Week Ten: The American Cinquain

Adelaide Crapsey (1878-1914)

The life of American poet Adelaide Crapsey was both brilliant and brief. Intensely interested in the metrics of poetry, Crapsey had great compact admiration for the meticulousness of the Japanese haiku, and developed her own version of the form, now known as the cinquain (sometimes referred to as the American cinquain to differentiate it from the several variations Crapsey’s original form inspired.) Literature–and poetry in particular–loves a tragic figure, and Crapsey’s fame came after her death from a terminal disease, from which she suffered for many years and greatly influenced the content and tone of her poems. Her first volume of poetry, Verse, was published in 1915.

“Amaze” from Verses (1915)

Variations of the Cinquain

The Didactic Cinquain

The most popular variation of Crapsey’s form is known as the Didactic Cinquain. In this form, words are counted instead of syllables, greatly simplifying the form. Along with the American haiku, didactic cinquains may be one of the first poetic forms you learn about in school. Certain grammatical elements are often assigned to each line to help students learn about grammar at the same time. For more on the didactic cinquain, visit Poet’s Collective.

Requirements of the Form

Structure

– Consists of a short title, followed by a single five-line stanza. The title is not repeated and can be seen as a sixth line. Lines are often enjambed.

Content

– Poet’s choice. However, Crapsey’s cinquains commonly used potent imagery to convey intense mood or feeling.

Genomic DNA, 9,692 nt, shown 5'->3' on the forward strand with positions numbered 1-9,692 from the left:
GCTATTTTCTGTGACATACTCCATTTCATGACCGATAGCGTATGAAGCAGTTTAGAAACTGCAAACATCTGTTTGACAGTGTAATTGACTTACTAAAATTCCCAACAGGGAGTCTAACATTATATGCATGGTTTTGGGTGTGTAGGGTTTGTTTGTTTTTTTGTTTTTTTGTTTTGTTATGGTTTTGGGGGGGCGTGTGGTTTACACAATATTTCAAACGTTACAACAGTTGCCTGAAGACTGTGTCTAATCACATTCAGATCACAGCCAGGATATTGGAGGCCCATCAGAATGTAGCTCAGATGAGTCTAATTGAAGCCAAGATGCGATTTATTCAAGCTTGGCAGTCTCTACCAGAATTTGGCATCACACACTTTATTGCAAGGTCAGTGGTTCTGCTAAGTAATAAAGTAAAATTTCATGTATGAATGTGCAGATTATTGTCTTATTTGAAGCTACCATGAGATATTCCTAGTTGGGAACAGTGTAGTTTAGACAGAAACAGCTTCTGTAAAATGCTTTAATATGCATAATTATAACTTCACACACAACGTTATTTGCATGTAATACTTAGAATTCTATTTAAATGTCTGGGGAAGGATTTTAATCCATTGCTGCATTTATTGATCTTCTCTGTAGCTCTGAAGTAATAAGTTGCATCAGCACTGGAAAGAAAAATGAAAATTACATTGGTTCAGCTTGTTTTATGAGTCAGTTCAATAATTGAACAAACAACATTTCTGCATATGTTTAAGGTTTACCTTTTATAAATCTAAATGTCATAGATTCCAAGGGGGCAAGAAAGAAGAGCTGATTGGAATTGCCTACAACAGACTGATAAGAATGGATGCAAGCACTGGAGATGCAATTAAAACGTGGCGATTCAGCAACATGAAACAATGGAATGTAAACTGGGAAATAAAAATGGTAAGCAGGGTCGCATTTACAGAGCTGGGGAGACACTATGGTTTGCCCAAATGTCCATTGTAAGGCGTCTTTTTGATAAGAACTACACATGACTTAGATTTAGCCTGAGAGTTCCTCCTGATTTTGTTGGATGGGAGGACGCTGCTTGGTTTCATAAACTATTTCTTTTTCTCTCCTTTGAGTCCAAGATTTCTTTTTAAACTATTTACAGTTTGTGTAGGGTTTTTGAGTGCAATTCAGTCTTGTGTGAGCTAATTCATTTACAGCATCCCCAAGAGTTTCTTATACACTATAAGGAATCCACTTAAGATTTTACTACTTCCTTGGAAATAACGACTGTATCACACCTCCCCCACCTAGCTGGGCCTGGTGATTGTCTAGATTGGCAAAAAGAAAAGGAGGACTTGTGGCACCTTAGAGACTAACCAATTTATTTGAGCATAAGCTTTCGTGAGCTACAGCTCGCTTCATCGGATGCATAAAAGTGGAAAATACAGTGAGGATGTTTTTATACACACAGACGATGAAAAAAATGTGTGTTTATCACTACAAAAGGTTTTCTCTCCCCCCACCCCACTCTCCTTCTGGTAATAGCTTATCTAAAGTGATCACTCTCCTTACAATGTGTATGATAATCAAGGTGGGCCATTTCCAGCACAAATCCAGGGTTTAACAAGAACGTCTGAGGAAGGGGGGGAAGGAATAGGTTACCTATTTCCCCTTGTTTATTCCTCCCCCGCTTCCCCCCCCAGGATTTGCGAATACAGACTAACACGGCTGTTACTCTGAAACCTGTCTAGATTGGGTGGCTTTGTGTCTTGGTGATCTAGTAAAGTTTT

Syllable Count

– Both syllables and metric feet are carefully counted. The syllable count by line is 2, 4, 6, 8, 2.

Meter

– Poet’s choice, but iambic is generally preferred in English. Since one iambic foot equals two syllables, it fits well within this form.

Rhyme

– Traditionally un-rhymed

Requirements Breakdown

[Title]

[Line 1] Two syllables, one iambic foot
[Line 2] Four syllables, two iambic feet
[Line 3] Six syllables, three iambic feet
[Line 4] Eight syllables, four iambic feet
[Line 5] Two syllables, one iambic foot

The Cinquain

You see,
This form is not
As hard as it might be.
And once you get the hang of it,
It’s fun!

An Original Cinquain

Swimming lessons

For her
dark eyes are pools
for my fool eyes to swim
and all at once I feel I’m made
of waves

Links to Online Resources

Adelaide Crapsey – Poetry Foundation
Cinquain – Writer’s Digest
Cinquain – Wikipedia

2 thoughts on “Week Ten: The American Cinquain

  1. Pingback: Week Nineteen: Alphabet Poetry – Astra Poetica

  2. Pingback: The American Cinquain – Adam of the Universe

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